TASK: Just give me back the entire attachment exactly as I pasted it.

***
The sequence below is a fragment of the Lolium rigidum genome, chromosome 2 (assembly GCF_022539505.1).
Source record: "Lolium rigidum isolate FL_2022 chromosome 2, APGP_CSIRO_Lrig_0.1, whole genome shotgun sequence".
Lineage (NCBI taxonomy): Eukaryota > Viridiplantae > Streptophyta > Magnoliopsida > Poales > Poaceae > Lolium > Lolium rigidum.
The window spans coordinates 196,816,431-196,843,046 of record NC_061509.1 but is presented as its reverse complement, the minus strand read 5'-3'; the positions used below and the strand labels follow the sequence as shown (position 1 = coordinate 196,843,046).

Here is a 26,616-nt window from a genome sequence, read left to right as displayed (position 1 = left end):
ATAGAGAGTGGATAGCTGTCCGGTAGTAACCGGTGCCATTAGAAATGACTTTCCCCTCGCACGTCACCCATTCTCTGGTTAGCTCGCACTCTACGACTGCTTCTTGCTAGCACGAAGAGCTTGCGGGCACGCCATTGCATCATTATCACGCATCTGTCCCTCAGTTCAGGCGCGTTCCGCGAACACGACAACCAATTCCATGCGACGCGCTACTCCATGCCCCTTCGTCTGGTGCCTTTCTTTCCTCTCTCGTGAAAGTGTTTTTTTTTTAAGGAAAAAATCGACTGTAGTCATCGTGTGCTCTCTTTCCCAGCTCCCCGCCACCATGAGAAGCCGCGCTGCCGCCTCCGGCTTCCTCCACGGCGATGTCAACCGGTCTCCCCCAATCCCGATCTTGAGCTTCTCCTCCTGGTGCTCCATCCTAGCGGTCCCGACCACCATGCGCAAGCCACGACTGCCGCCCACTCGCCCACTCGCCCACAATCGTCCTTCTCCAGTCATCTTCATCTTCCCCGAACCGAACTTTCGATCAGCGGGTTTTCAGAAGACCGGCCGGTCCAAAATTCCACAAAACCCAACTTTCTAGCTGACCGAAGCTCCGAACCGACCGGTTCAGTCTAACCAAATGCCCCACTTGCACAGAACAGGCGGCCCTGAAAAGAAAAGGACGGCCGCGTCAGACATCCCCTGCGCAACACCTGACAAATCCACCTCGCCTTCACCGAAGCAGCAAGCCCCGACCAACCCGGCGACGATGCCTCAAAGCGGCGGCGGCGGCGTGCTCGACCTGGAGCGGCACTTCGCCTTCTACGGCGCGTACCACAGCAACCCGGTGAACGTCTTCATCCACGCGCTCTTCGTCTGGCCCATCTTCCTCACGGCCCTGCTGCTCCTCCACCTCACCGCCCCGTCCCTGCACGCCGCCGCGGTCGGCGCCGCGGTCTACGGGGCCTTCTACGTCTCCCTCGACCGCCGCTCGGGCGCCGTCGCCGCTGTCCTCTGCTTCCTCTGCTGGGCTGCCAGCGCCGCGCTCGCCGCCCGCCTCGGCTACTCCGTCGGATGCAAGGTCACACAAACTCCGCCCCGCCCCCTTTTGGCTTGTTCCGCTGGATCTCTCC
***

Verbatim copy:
The sequence below is a fragment of the Lolium rigidum genome, chromosome 2 (assembly GCF_022539505.1).
Source record: "Lolium rigidum isolate FL_2022 chromosome 2, APGP_CSIRO_Lrig_0.1, whole genome shotgun sequence".
Lineage (NCBI taxonomy): Eukaryota > Viridiplantae > Streptophyta > Magnoliopsida > Poales > Poaceae > Lolium > Lolium rigidum.
The window spans coordinates 196,816,431-196,843,046 of record NC_061509.1 but is presented as its reverse complement, the minus strand read 5'-3'; the positions used below and the strand labels follow the sequence as shown (position 1 = coordinate 196,843,046).

Here is a 26,616-nt window from a genome sequence, read left to right as displayed (position 1 = left end):
ATAGAGAGTGGATAGCTGTCCGGTAGTAACCGGTGCCATTAGAAATGACTTTCCCCTCGCACGTCACCCATTCTCTGGTTAGCTCGCACTCTACGACTGCTTCTTGCTAGCACGAAGAGCTTGCGGGCACGCCATTGCATCATTATCACGCATCTGTCCCTCAGTTCAGGCGCGTTCCGCGAACACGACAACCAATTCCATGCGACGCGCTACTCCATGCCCCTTCGTCTGGTGCCTTTCTTTCCTCTCTCGTGAAAGTGTTTTTTTTTTAAGGAAAAAATCGACTGTAGTCATCGTGTGCTCTCTTTCCCAGCTCCCCGCCACCATGAGAAGCCGCGCTGCCGCCTCCGGCTTCCTCCACGGCGATGTCAACCGGTCTCCCCCAATCCCGATCTTGAGCTTCTCCTCCTGGTGCTCCATCCTAGCGGTCCCGACCACCATGCGCAAGCCACGACTGCCGCCCACTCGCCCACTCGCCCACAATCGTCCTTCTCCAGTCATCTTCATCTTCCCCGAACCGAACTTTCGATCAGCGGGTTTTCAGAAGACCGGCCGGTCCAAAATTCCACAAAACCCAACTTTCTAGCTGACCGAAGCTCCGAACCGACCGGTTCAGTCTAACCAAATGCCCCACTTGCACAGAACAGGCGGCCCTGAAAAGAAAAGGACGGCCGCGTCAGACATCCCCTGCGCAACACCTGACAAATCCACCTCGCCTTCACCGAAGCAGCAAGCCCCGACCAACCCGGCGACGATGCCTCAAAGCGGCGGCGGCGGCGTGCTCGACCTGGAGCGGCACTTCGCCTTCTACGGCGCGTACCACAGCAACCCGGTGAACGTCTTCATCCACGCGCTCTTCGTCTGGCCCATCTTCCTCACGGCCCTGCTGCTCCTCCACCTCACCGCCCCGTCCCTGCACGCCGCCGCGGTCGGCGCCGCGGTCTACGGGGCCTTCTACGTCTCCCTCGACCGCCGCTCGGGCGCCGTCGCCGCTGTCCTCTGCTTCCTCTGCTGGGCTGCCAGCGCCGCGCTCGCCGCCCGCCTCGGCTACTCCGTCGGATGCAAGGTCACACAAACTCCGCCCCGCCCCCTTTTGGCTTGTTCCGCTGGATCTCTCC